Hackers Are A pain In The Butt, Literally

Stacey Lennox

Who knew? As the world gets smaller and partners are apart more often, the range of sex toys that can be controlled from a distance is growing. Good news for folks that want to stay intimate. But there is a downside. Or a backside.

According to Newsweek:

Researchers have discovered a serious security flaw with a Bluetooth-enabled butt plug that allows hackers to remotely take control of the vibrating sex toy.
Italian security researcher Giovanni Mellini published his findings in a blogpost on Tuesday, October 18, describing how he was able to send a vibrate command to a Hush butt plug from his laptop.

Apparently, this is not the first time flaws in Bluetooth Low Energy protocol have been demonstrated. Last year cybersecurity experts showed how they could hack a vibrator connected to the web.

As the "Internet of Things" continues to expand into other smart devices, security concerns continue to rise. While these demonstrations may make us giggle, according to cyber security professionals, hackers with nefarious intentions can use the same low security protocols to take control of products that are far more dangerous. Baby monitors, smart home devices and other items meant to make our life simpler can potentially be used spy on us.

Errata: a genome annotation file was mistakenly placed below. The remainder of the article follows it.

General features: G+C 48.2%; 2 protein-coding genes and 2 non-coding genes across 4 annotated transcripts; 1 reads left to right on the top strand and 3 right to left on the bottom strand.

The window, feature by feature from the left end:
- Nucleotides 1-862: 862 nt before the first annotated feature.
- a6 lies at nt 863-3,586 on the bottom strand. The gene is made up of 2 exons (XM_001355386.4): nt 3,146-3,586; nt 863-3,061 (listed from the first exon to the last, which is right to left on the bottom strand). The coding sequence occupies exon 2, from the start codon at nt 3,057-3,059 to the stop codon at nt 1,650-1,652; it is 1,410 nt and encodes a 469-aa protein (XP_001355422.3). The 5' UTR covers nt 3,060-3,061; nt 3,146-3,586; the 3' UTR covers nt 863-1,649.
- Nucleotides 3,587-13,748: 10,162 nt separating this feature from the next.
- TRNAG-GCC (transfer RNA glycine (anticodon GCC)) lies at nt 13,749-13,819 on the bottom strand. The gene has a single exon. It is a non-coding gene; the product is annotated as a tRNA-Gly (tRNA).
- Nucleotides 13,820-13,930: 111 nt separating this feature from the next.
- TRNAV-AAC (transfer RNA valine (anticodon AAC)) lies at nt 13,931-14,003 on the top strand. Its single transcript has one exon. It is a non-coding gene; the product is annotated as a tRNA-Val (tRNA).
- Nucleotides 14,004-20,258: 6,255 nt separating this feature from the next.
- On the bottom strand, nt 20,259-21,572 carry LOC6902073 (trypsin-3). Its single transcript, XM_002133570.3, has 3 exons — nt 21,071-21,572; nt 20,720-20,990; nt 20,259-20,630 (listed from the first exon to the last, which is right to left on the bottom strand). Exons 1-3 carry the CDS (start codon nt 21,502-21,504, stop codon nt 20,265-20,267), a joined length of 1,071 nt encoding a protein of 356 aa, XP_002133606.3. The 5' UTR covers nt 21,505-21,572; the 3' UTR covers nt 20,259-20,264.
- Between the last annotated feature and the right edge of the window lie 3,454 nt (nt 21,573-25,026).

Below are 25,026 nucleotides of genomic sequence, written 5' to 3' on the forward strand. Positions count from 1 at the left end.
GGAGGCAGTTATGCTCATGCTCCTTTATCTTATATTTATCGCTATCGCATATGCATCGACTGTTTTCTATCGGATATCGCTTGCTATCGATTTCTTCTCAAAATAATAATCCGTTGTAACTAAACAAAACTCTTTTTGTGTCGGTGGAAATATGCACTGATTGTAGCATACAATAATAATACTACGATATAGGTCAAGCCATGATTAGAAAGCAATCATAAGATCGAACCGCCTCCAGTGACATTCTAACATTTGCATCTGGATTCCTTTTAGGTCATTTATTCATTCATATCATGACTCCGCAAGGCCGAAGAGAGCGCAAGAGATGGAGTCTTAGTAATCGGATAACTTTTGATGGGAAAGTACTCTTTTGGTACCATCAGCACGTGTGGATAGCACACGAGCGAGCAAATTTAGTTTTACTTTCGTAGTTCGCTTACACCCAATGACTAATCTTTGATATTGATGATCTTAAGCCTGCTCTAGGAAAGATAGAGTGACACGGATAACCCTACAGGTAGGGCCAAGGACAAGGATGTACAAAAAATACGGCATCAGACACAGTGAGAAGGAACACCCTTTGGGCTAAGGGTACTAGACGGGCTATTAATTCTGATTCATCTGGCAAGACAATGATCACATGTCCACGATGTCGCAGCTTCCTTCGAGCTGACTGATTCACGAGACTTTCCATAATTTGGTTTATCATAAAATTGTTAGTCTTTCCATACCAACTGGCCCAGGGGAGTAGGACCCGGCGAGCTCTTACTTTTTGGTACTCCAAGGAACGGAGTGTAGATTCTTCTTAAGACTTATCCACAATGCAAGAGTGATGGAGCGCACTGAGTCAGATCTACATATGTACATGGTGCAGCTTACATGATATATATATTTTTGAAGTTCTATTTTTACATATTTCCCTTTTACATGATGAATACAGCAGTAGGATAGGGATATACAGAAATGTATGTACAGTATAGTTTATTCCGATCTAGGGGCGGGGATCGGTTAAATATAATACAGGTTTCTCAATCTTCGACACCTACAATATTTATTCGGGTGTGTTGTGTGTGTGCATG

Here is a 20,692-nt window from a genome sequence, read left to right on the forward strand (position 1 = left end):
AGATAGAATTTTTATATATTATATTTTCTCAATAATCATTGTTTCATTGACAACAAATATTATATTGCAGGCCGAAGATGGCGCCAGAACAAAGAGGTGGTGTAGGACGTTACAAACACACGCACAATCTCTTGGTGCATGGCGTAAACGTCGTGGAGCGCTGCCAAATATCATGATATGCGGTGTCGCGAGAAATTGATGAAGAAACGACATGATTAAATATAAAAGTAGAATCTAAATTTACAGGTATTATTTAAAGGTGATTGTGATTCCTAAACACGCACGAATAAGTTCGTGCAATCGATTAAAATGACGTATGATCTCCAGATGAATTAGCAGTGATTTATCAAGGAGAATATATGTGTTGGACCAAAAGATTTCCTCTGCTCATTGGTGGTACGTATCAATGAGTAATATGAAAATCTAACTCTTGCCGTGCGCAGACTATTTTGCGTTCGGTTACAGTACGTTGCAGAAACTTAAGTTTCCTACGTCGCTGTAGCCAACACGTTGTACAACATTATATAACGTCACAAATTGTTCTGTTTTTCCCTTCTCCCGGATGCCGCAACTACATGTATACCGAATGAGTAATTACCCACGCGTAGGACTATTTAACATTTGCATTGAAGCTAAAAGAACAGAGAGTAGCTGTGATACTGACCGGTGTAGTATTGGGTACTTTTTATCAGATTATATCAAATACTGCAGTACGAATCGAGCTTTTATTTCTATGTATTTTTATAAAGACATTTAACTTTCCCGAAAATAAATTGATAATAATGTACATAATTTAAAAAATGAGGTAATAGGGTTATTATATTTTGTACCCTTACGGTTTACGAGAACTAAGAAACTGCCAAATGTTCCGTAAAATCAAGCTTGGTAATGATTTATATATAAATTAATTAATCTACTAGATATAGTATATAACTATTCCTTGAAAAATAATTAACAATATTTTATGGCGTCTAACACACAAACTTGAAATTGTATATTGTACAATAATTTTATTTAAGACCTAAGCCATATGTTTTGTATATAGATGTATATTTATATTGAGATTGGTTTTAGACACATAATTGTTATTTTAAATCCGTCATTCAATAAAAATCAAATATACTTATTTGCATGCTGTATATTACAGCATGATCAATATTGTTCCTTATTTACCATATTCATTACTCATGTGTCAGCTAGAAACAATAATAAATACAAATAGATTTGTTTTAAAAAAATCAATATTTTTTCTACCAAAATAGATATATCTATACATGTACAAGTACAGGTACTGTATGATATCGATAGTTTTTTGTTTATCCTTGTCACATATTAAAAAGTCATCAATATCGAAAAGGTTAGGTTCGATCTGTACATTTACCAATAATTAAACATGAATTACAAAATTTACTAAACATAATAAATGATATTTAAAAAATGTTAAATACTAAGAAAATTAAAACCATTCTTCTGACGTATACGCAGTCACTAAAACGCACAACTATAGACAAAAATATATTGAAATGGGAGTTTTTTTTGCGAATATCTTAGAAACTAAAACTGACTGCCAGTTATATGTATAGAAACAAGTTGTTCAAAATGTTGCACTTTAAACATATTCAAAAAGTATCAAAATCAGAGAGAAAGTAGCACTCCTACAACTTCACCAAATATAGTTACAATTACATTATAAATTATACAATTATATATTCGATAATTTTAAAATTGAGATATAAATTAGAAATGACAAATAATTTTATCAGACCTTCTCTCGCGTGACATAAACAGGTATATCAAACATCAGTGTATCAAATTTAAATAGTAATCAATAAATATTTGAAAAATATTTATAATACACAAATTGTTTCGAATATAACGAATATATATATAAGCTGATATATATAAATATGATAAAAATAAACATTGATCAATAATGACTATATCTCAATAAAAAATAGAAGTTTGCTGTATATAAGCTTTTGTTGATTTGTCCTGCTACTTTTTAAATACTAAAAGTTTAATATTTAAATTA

The researchers demonstrating the flaws in the sex toys say hacking the toy is all in fun. The much more serious concern is using the device to get into the backend (no pun intended) of the system and blackmail the compnay or indivdiual users. Companies make assurances that user data is secure, but the experts aren't convinced.

So in the meantime, if you and your partner want to get your groove on long distance, register that device under a pseudonym. Like Carlos Danger. Just for fun. At least if the hacker breaks your rhythm, they won't have any clue who you are.